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Tag Team Match M.U.S.C.L.E.


Tag Team Match M.U.S.C.L.E_

Some of you readers who've been around a while may remember me teasing how "bad" I thought this game was in some of my early reviews. Well, I finally decided to dust off the cartridge for an official review to see how it really stacks up.


To be fair, it's not the worst wrestling video game I've ever played. Other descriptions besides "bad" might actually fit better. Descriptions like "extremely inappropriate characters" (as far as the Japanese version goes) or "seizure inducing" but we'll get to that in a bit.

First, as usual, a litlle bit of history: this game is based on "Kinnikuman", a Japanese manga (comic book) series and animated television series created by Yoshinori Nakai and Takashi Shimada that debuted in 1979. Basically, the series is about Suguru Kinniku -- a clumsy and inept superhero -- discovering he is the missing prince of planet Kinniku. In order to claim his throne he must battle through the intergalactic pro wrestling rankings to prove his worth.


In 1983, Bandai gained the licensing rights to Kinnikuman and started producing little, collectable erasers called Kinkeshi, featuring the characters from the manga and television series. Two years later Bandai further licensed rights for the North American market to Mattel who released the erasers which, like a lot of kids, I thought of as small rubber wrestling figures. At the time, I never realized they were meant to be erasers and they weren't marketed in North America as such; just marketed as minifigures.


Also for the western release, the line of figures was renamed from "Kinnikuman" to "M.U.S.C.L.E." which stood for "Millions of Unusual Small Creatures Lurking Everywhere". One of the inspirations for the re-branding comes from the fact that "kinniku" is Japanese for "muscle" so Kinnikuman literally translates to Muscleman. In North America, to go along with the line of figures, Mattel also released a "Hard Knockin' Rockin' Ring" and a board game that you could use the figures with. Later, in 1986, this questionable video game was released by Bandai themselves. Bandai produced their fair share of bizarre and quirky games, especially for the NES. "Monster Party" jumps to mind as a fairly good but quite bizarre one.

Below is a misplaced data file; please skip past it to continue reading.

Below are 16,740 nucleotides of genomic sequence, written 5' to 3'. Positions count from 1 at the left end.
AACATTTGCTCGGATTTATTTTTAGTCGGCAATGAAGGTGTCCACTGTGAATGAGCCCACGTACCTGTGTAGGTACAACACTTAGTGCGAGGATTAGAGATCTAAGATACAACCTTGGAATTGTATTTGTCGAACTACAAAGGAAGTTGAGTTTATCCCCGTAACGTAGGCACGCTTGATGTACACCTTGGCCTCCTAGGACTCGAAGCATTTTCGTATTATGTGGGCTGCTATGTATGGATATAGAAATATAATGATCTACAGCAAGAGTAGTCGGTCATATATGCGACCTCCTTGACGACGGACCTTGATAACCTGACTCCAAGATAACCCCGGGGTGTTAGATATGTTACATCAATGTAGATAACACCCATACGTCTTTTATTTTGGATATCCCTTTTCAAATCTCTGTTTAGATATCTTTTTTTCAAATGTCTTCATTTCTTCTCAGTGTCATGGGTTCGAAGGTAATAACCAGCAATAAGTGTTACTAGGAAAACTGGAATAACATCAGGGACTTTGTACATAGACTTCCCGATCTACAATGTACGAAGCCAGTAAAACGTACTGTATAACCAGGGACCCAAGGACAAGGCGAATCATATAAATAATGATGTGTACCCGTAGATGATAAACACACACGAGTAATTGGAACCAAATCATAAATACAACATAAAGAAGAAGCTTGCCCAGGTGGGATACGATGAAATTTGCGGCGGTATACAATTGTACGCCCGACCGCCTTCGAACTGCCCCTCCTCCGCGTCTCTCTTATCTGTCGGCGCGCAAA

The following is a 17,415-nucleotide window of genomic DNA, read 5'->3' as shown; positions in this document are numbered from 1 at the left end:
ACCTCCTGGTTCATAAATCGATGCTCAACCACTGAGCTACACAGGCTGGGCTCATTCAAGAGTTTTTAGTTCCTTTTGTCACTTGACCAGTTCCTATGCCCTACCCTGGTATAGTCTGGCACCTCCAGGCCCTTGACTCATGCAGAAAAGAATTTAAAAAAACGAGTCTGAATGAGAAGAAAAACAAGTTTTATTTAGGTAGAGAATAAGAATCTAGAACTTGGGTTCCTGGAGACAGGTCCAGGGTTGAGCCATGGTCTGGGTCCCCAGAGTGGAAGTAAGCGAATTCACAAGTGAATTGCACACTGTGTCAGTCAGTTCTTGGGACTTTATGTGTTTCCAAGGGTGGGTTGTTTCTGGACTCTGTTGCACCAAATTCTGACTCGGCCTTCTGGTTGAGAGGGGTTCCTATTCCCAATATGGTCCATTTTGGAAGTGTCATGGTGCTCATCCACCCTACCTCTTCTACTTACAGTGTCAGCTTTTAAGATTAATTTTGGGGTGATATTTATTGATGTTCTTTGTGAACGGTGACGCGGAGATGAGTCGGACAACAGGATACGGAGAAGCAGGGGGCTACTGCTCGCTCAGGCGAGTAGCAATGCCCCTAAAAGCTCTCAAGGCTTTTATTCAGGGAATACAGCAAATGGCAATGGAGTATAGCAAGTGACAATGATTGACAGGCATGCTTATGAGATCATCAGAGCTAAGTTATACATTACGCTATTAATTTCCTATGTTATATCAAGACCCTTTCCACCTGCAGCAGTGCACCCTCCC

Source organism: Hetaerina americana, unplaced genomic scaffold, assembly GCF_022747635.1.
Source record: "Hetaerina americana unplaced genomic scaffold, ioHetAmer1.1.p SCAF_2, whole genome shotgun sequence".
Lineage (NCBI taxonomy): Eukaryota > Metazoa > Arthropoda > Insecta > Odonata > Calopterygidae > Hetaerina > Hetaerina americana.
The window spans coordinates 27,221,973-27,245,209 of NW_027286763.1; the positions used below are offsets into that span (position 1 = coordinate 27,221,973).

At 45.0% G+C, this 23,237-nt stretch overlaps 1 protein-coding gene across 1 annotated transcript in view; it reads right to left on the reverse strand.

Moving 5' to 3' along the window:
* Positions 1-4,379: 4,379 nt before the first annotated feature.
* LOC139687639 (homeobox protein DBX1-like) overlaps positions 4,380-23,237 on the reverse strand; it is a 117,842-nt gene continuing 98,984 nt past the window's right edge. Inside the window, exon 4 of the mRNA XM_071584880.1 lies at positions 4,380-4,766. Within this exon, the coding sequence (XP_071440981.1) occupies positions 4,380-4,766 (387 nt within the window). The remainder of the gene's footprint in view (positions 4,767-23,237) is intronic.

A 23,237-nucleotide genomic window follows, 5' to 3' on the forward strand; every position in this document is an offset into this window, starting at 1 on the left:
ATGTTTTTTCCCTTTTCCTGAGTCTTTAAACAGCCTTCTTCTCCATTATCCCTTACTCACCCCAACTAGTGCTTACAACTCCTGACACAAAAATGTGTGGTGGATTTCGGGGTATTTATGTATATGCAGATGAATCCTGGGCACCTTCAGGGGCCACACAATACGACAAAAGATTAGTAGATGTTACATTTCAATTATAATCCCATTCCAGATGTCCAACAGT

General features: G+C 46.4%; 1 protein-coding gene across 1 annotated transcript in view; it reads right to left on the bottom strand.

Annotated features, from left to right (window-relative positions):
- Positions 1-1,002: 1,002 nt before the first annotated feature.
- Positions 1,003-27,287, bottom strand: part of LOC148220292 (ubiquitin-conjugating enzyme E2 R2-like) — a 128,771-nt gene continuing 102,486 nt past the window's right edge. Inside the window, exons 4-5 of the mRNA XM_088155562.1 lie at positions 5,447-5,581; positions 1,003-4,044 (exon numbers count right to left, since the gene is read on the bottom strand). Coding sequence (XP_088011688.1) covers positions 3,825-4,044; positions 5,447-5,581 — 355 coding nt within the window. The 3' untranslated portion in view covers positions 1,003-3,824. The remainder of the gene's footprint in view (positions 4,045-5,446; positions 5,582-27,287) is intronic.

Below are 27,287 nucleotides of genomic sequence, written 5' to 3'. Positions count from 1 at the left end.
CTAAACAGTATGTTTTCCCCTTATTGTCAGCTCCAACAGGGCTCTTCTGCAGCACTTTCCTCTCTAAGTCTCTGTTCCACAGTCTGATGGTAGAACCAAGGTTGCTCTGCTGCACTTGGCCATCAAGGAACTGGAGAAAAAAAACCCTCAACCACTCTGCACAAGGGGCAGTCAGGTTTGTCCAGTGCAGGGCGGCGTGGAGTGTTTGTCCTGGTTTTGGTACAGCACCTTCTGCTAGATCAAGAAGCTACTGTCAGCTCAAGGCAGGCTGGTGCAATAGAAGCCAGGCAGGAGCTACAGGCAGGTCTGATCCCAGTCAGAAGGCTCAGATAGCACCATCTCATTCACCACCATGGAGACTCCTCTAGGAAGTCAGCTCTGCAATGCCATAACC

Tag Team Match M.U.S.C.L.E_

This game goes along those lines as it also does not skimp on the quirkiness or the strange. As an "80's kid", everyone I knew had at least a few M.U.S.C.L.E. figures but but far fewer kids ever played this video game, as far as I know. It wasn't as well known as the other pro wrestling titles on the NES and I'm guessing maybe the kids that did play it never spoke about it so, let's see what it's like for ourselves, eh?


Originally released in Japan about a year earlier (November, 1985), it was known there as "Kinnikuman: Muscle Tag Match. The roster is small (8 wrestlers to choose from) but it's nothing to complain about; a pretty standard size for the time. The first seven wrestlers available are Kinnikuman/Muscleman, Terryman (based on Terry Funk in the original comics), Ramenman (an old school, stereotypical version of a Chinese man complete with a fu-man-chu moustache), Robin Mask, Buffaloman/Teri-bull, Warsman, and Ashuraman.


The last member of the roster is different between the North American and Japanese releases. Here, we got the only slightly questionable, Native American character of "Geronimo" who used the Apache War Cry as his finisher. In Japan, they decided to just go "full-on inappropriate" and make the last wrestler "Brocken Jr." who happens to be a nazi! This is further evidenced by his finishing move which is literally called the "Nazi Gas Attack".